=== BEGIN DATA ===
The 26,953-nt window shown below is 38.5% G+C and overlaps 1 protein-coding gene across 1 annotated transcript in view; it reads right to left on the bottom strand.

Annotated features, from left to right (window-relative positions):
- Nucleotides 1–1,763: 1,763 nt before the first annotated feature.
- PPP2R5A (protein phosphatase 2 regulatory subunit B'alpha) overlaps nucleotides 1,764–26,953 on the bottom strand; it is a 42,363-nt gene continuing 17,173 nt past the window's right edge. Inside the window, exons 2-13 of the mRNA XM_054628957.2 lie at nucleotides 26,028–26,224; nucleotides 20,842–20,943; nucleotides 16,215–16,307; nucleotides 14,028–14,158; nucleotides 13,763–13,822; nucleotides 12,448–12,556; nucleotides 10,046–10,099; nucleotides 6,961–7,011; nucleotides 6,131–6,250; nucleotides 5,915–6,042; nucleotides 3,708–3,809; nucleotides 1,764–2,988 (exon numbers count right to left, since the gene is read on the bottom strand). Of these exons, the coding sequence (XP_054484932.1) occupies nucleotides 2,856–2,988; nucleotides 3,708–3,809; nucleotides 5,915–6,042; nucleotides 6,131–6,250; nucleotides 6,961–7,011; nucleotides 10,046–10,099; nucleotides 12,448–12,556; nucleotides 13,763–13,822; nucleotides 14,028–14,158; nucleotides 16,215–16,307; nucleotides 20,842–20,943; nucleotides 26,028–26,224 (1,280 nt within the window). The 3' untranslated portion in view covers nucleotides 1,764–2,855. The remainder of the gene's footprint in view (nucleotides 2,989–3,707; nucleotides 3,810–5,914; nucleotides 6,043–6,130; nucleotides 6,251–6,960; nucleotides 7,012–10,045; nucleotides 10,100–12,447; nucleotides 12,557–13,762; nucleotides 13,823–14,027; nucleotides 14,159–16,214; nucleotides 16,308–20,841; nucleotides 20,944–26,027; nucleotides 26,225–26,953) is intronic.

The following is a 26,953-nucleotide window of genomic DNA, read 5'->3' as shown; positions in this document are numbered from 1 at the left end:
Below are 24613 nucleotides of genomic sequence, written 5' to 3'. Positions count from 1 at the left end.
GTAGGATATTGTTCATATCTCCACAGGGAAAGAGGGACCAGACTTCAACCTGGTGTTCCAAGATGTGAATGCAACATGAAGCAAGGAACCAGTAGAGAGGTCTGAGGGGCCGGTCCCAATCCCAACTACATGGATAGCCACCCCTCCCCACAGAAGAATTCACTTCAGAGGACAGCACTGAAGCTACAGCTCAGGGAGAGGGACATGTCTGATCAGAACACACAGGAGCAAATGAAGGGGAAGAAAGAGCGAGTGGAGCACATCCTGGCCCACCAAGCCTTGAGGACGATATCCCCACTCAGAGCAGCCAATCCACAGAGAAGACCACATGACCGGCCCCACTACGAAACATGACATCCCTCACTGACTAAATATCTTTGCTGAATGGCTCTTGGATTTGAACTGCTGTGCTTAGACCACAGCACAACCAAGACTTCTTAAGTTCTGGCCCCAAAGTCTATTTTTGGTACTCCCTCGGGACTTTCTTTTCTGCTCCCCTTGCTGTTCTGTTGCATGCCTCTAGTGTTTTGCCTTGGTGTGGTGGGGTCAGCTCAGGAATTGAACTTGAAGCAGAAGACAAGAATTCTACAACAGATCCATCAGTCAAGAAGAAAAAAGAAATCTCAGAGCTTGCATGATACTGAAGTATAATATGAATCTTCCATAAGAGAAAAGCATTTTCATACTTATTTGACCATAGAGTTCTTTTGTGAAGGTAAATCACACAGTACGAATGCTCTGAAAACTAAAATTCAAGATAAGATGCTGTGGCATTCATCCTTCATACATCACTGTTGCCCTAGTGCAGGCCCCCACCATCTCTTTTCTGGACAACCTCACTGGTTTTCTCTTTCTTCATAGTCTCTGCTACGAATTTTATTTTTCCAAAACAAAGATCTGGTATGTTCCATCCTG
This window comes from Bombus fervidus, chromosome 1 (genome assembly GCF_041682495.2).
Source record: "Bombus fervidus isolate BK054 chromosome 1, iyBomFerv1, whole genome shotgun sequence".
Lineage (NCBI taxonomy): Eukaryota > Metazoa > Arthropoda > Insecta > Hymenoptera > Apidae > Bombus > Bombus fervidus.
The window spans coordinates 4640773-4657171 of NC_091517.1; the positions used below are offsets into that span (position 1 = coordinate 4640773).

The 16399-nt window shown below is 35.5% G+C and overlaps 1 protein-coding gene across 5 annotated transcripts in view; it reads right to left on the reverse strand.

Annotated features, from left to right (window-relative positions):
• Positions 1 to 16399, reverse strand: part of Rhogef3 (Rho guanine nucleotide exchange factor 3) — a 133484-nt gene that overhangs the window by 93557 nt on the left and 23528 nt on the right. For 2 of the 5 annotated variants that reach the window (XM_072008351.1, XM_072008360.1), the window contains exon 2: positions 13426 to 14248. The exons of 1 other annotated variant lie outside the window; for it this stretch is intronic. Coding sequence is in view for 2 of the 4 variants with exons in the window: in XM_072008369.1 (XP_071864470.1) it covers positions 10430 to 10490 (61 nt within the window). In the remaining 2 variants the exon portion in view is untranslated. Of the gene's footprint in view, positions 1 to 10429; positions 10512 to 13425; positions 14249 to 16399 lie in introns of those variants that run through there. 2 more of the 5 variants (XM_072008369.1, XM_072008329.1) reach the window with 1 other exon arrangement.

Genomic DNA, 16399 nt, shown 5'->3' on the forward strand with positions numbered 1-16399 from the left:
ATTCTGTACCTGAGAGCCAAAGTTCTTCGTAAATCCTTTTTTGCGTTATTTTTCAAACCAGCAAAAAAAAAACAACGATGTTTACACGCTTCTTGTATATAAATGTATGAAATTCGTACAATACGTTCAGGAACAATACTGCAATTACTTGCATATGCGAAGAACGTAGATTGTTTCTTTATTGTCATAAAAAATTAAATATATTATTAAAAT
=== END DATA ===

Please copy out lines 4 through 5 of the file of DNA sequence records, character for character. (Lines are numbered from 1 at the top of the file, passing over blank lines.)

- PPP2R5A (protein phosphatase 2 regulatory subunit B'alpha) overlaps nucleotides 1,764–26,953 on the bottom strand; it is a 42,363-nt gene continuing 17,173 nt past the window's right edge. Inside the window, exons 2-13 of the mRNA XM_054628957.2 lie at nucleotides 26,028–26,224; nucleotides 20,842–20,943; nucleotides 16,215–16,307; nucleotides 14,028–14,158; nucleotides 13,763–13,822; nucleotides 12,448–12,556; nucleotides 10,046–10,099; nucleotides 6,961–7,011; nucleotides 6,131–6,250; nucleotides 5,915–6,042; nucleotides 3,708–3,809; nucleotides 1,764–2,988 (exon numbers count right to left, since the gene is read on the bottom strand). Of these exons, the coding sequence (XP_054484932.1) occupies nucleotides 2,856–2,988; nucleotides 3,708–3,809; nucleotides 5,915–6,042; nucleotides 6,131–6,250; nucleotides 6,961–7,011; nucleotides 10,046–10,099; nucleotides 12,448–12,556; nucleotides 13,763–13,822; nucleotides 14,028–14,158; nucleotides 16,215–16,307; nucleotides 20,842–20,943; nucleotides 26,028–26,224 (1,280 nt within the window). The 3' untranslated portion in view covers nucleotides 1,764–2,855. The remainder of the gene's footprint in view (nucleotides 2,989–3,707; nucleotides 3,810–5,914; nucleotides 6,043–6,130; nucleotides 6,251–6,960; nucleotides 7,012–10,045; nucleotides 10,100–12,447; nucleotides 12,557–13,762; nucleotides 13,823–14,027; nucleotides 14,159–16,214; nucleotides 16,308–20,841; nucleotides 20,944–26,027; nucleotides 26,225–26,953) is intronic.

The following is a 26,953-nucleotide window of genomic DNA, read 5'->3' as shown; positions in this document are numbered from 1 at the left end: